Hey, how are you guys doing? It’s time for another article by the Greedy Dragon BITCHES!!! Today I will be talking about a recent property acquisition made by Quill Capita Trust, a Malaysian office REIT. Quill is to double its asset size with this property acquisition. I was meaning to discuss this deal for quite some time now as I get a buzz analyzing deals, but I guess I got side-tracked by Bar Refaeli’s photos on Facebook or something. According to this article in The Star, Quill entered into a deal to buy Platinum Sentral for Ringgit Malaysia (RM) 750 million from MRCB. The property consists five blocks of four to seven-storey commercial buildings located in Kuala Lumpur. Most of Platinum Sentral’s net lettable area (NLA) is used as office space, but some of the NLA is used for retail space as well.

Quill will pay for Platinum Sentral with a combination of stock and cash. Quill will issue 206.25 million units at RM1.28 per unit, so RM 264 million of the RM 750 million total purchase consideration will be in stock. The effective price paid for the property is actually lower than RM 750 million. This is the case as the current market price of Quill’s units (RM 1.14 per unit) is lower than the pricing of the units that will be issued to MRCB. According to my calculations, the effective purchase consideration for Platinum Sentral is RM 721.12 million.

According to this article on The Edge, Platinum Sentral’s office space is fully occupied while its retail space is 77% occupied. Considering that the retail space only makes up about 11.8% of the property’s NLA, I would say that the occupancy rate is satisfactory. Based on the average rental per square foot (psf) figures I got from this press release from Malaysian Rating Corporation, Platinum Sentral would have a rental yield of 6.64%. The press release was in August, 2013, so I guess the rental psf figures should still be more or less relevant. To get a rough idea of how much it costs to operate the property, I will use Tower REIT as a benchmark as all its properties are located in Kuala Lumpur. In 2013, Tower REIT had a net operating income margin of 69.17%. So, applying Tower REIT’s net operating income margin to Platinum Sentral’s gross rental yield, the property would have a net operating income yield of 4.59%. If you include other income such as income from the property’s car park, then the yield should be higher. Overall, I think that the rental yield is acceptable as the property is in a good location and the buildings are quite new.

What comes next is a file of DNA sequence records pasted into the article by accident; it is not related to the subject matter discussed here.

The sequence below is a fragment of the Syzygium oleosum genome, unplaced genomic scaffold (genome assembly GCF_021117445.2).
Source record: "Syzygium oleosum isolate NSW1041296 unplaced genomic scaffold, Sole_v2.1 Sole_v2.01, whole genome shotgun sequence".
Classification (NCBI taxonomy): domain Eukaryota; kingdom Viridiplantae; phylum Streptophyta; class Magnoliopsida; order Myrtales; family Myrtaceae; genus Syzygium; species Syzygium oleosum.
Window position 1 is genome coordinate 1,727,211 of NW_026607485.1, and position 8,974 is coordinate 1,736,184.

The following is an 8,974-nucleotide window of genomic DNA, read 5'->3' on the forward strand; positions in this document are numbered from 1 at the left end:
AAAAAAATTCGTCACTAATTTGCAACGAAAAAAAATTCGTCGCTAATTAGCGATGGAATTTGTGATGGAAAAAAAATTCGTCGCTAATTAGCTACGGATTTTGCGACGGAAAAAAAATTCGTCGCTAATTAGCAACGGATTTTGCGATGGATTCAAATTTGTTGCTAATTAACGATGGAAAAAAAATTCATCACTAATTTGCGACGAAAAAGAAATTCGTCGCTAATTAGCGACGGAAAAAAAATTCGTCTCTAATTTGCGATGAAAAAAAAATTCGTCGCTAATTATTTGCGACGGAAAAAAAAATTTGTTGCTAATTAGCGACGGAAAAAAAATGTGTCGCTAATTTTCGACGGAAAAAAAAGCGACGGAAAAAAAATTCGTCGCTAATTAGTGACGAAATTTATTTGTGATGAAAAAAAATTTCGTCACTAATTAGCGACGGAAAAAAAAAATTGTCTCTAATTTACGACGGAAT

Note: My calculation of net operating income may differ from how it’s conventionally calculated, please ask me for my formula if you’re interested.

Now, Quill plans to raise the balance RM 486 million cash for the deal by raising debt and issuing more units. Quill plans to place between 55 million and 85 million new units of Quill Capita Trust to institutional investors at a price that will be determined later. In this article we will assume that 70 million (the midpoint) new units will be issued at Today’s price. So, including the 206.25 million new units that will be issued to MRCB, 43.67% of Platinum Sentral’s effective cost will be funded by equity. I believe that Quill did not use too much leverage as according to Quill’s press release dated April, 2014, it only has a current gearing level of approximately 36%.  

If the assumptions I made about the equity raising exercise turns out to be true, then Quill will need to raise RM 406.195 million in debt. According to this press release from Quill dated April, 2014, its cost of debt was 4.3% per annum for quarter 1, 2014. I will assume that the debt raised will cost 4.3% per annum and be in the form of a balloon loan where principal is not amortized periodically but paid off in a lump sum at the end of the loan. So, after deducting the interest cost from Platinum Sentral’s net operating income yield discussed earlier, the property will have a return on equity (ROE) of 4.96%. I guess the ROE is alright for a property investment as I haven’t factored in other income such as income from the property’s car park. This definitely isn’t on the level of deals made by Warren Buffett. But for an income investor, it probably will turn out to be ok over the long-term. I personally won’t buy office properties now as the KL office market seems soft and there’s a chance that you can add properties to the portfolio at lower valuations if you wait a bit. But Quill’s management is much more experienced than me (I don’t even own my own house) and they have more and better information than me. So, of course they’re in a better position to make a decision.